“Fire Island” and the fight against LGBTQ+ racism

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Fire Island in New York is the summer getaway of choice for many in the queer community. Now it’s also a movie – a modern, gay and Asian adaptation of “Pride and Prejudice” written by and starring comedian Joel Kim Booster and directed by Andrew Ahn.

“It’s so transformative to be in a place like Fire Island with people who, you know, you’ve chosen to be your family, and that’s really powerful,” Kim Booster said. “I was just drawing from that experience, really.”

“There are certain scenes that feel like the experience of a queer family,” Ahn said. “It was really for our community – that was the target audience for us, and I think that shows in the film.”

The romantic comedy is a love letter to chosen families and queer friendships, and Kim Booster wrote himself and co-star Bowen Yang as Jane Austen’s famous sibling duo: “Chinese gay Jane [Bennet] at [his] Korean gay Lizzy.”

But in the spirit of Jane Austen, “Fire Island” is also a biting social satire on classism and racism within today’s LGBTQ communities.

“I was most struck by the first two times I went to Fire Island – and even here in Chicago, when I first came out as a gay Asian man in this community – it’s the way we discriminate against each other when there’s no one around to discriminate against us,” Kim Booster said.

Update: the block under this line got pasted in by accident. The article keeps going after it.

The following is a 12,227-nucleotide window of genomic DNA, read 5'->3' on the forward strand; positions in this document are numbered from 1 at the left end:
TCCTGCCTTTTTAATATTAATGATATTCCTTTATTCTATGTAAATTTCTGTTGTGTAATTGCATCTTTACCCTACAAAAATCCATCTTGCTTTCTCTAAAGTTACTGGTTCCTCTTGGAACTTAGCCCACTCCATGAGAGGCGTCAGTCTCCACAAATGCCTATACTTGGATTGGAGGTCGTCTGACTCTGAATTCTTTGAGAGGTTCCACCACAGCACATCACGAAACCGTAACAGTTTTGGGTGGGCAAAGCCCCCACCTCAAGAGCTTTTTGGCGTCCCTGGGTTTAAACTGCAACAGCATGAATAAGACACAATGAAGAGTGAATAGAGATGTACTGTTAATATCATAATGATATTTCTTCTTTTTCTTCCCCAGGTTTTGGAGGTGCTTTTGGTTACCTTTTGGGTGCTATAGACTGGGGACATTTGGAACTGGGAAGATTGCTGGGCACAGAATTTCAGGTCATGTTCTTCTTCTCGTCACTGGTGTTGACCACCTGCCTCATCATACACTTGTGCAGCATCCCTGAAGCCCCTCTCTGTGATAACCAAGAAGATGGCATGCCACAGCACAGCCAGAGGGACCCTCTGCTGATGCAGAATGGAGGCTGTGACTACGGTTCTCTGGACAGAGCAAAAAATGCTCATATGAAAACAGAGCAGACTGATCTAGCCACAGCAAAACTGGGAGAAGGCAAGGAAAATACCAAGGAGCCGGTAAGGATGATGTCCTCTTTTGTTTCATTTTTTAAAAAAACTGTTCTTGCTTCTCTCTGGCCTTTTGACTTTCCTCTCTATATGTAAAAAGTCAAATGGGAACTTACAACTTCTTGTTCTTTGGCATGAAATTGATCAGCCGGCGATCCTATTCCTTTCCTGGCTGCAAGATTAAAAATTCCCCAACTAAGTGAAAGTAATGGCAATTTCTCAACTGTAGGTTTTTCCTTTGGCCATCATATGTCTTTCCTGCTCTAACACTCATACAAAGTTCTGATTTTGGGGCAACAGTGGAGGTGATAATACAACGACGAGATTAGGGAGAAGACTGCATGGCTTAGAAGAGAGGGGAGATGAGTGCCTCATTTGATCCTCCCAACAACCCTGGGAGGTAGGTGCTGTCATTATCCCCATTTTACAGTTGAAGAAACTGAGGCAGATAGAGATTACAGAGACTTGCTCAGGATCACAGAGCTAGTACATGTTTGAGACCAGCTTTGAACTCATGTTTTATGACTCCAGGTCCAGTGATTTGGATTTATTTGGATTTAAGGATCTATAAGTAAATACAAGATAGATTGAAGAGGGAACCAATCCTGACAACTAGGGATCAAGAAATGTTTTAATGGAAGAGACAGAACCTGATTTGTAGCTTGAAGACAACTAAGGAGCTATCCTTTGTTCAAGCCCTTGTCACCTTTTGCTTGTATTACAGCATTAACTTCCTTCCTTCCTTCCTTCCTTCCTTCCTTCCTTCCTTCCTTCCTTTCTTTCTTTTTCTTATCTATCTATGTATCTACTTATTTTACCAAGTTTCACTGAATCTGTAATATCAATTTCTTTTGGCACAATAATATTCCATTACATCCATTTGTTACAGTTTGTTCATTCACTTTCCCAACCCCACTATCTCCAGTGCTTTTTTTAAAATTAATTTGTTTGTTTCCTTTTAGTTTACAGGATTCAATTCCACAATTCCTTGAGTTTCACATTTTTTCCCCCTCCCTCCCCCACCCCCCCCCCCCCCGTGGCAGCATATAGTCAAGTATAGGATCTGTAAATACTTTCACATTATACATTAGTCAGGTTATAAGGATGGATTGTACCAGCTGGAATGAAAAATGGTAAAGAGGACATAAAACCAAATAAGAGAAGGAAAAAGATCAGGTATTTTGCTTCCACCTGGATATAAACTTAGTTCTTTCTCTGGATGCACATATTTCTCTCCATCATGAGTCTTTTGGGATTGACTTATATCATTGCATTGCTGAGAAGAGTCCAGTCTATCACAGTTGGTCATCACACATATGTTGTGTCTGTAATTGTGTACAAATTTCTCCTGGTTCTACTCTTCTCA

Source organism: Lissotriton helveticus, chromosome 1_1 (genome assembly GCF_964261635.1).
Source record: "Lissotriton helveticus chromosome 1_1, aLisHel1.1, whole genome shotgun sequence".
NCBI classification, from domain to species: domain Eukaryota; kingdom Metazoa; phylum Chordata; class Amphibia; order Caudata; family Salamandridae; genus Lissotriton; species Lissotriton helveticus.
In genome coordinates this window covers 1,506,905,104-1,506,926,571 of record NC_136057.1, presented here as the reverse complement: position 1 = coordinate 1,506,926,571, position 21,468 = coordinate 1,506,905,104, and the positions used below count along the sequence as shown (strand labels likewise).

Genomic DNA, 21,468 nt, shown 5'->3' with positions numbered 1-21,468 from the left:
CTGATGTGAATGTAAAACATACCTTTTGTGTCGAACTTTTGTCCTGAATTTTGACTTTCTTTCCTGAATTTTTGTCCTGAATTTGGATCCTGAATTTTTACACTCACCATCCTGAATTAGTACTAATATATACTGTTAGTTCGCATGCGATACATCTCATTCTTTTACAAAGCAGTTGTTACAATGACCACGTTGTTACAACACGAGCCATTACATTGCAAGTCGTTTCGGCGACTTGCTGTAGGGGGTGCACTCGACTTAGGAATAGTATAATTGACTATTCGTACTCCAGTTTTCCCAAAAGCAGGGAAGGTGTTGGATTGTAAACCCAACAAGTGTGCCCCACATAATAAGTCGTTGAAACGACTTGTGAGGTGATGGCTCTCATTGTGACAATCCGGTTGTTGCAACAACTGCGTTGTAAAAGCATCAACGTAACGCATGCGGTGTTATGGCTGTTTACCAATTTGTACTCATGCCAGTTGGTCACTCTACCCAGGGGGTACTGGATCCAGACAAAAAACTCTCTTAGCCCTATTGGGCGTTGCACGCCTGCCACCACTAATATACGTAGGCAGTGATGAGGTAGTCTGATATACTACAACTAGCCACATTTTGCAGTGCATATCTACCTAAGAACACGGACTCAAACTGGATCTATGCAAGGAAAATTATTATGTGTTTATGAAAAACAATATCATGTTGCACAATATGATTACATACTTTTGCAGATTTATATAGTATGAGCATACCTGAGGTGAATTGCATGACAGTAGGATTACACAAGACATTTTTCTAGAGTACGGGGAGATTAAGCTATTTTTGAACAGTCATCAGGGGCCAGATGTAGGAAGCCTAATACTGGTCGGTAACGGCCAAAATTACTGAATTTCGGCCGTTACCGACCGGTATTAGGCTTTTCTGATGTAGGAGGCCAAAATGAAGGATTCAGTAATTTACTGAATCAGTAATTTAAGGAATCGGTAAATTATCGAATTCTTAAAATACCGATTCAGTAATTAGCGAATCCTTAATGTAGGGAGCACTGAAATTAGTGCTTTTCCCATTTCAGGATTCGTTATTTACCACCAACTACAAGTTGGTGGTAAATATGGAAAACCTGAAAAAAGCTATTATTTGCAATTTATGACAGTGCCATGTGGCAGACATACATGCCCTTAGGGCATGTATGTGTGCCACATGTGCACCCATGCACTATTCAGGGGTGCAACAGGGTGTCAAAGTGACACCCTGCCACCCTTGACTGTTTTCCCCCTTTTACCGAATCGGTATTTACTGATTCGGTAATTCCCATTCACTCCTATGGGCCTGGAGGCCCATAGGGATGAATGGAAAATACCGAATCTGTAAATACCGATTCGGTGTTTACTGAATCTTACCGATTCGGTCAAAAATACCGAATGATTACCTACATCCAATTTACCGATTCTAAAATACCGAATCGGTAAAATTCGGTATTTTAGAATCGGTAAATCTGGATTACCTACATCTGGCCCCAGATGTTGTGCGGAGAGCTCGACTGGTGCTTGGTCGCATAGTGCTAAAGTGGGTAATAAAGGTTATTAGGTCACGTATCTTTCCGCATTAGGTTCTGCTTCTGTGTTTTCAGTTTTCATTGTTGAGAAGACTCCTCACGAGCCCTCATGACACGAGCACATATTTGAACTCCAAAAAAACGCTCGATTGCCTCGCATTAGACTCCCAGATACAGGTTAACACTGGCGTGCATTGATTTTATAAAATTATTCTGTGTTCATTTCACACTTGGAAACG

The film is both lighthearted and direct in its depictions of racist microaggressions.

But all this is based on real experiences. In 2018, for example, gay dating app Grindr faced a class action lawsuit for “sexual racism” and exclusionary language against men of color. It wasn’t until 2020 that Grindr removed its “ethnic filter” from its platform.

“It was important for me to be honest about it,” Kim Booster said. “I think this movie could have easily been a fantasy if I wanted to, but I really wanted to ground it in kind of, you know, the blending of the beauty of the chosen gay families, but also the toxicity that can sometimes come with this community.”

Critics call “Fire Island” a “celebration of queer, Asian American storytelling.” The film debuts on Hulu on Friday, June 3.

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